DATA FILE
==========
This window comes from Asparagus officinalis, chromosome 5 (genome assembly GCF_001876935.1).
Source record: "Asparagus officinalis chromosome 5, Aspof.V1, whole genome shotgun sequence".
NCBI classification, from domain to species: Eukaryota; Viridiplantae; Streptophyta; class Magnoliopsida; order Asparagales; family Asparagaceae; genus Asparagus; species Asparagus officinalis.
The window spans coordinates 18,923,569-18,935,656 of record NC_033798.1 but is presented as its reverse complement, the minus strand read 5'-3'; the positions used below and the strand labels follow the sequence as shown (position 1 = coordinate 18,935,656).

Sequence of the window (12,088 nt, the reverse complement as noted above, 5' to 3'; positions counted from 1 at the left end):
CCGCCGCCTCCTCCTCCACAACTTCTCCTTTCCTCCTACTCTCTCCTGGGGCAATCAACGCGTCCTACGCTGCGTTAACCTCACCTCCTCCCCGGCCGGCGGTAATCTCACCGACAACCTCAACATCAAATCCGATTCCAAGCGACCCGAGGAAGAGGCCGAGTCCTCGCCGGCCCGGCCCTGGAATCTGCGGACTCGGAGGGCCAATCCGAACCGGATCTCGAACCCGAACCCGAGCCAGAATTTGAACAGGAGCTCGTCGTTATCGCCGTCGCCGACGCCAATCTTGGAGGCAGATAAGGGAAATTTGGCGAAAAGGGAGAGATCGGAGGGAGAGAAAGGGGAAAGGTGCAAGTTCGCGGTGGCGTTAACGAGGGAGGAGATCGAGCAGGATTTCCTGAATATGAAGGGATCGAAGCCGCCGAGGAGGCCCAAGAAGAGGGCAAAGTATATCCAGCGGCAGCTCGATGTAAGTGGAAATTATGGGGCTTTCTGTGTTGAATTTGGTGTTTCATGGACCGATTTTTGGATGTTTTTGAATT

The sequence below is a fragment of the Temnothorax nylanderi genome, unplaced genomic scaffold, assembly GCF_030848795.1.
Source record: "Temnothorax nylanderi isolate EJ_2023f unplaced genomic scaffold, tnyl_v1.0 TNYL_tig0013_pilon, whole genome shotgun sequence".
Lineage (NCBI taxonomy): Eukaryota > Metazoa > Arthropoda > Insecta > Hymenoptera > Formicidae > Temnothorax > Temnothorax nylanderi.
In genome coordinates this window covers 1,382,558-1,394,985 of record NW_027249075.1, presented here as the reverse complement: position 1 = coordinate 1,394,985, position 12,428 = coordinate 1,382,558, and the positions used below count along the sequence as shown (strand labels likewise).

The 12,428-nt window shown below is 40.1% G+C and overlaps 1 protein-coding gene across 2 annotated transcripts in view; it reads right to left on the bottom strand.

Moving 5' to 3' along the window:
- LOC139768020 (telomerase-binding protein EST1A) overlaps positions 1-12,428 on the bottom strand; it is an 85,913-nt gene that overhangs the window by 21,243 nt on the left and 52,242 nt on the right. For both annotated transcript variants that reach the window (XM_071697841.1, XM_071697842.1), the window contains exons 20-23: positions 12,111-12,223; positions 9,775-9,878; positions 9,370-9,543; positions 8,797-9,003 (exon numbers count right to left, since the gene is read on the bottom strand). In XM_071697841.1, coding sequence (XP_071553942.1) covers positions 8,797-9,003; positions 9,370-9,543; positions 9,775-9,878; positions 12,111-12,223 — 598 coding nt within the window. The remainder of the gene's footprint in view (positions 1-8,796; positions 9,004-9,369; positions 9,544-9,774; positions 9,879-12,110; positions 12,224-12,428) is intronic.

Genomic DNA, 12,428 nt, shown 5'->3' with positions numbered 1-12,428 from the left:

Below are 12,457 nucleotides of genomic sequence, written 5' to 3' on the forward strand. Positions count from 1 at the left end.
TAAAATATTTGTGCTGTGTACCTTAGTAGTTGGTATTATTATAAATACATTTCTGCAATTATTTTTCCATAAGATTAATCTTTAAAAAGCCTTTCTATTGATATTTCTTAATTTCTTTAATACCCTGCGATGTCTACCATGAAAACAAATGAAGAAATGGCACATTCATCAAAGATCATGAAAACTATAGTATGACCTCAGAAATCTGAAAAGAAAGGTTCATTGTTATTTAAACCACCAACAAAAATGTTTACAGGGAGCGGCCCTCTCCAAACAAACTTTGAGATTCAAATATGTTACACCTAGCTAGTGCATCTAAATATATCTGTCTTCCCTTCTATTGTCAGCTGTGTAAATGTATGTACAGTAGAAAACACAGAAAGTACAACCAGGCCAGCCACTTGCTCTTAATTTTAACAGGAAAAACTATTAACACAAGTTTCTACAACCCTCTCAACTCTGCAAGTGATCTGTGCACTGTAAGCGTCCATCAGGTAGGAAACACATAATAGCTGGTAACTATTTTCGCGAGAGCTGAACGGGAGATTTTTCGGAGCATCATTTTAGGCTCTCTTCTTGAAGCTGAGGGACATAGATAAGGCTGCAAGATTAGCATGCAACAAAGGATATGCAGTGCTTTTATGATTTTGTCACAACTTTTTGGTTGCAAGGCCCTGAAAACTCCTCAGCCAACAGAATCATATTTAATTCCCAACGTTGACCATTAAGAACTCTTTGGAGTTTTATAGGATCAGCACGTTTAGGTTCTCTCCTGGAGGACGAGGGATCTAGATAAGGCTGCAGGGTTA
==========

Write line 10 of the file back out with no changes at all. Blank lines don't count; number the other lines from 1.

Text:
In genome coordinates this window covers 1,382,558-1,394,985 of record NW_027249075.1, presented here as the reverse complement: position 1 = coordinate 1,394,985, position 12,428 = coordinate 1,382,558, and the positions used below count along the sequence as shown (strand labels likewise).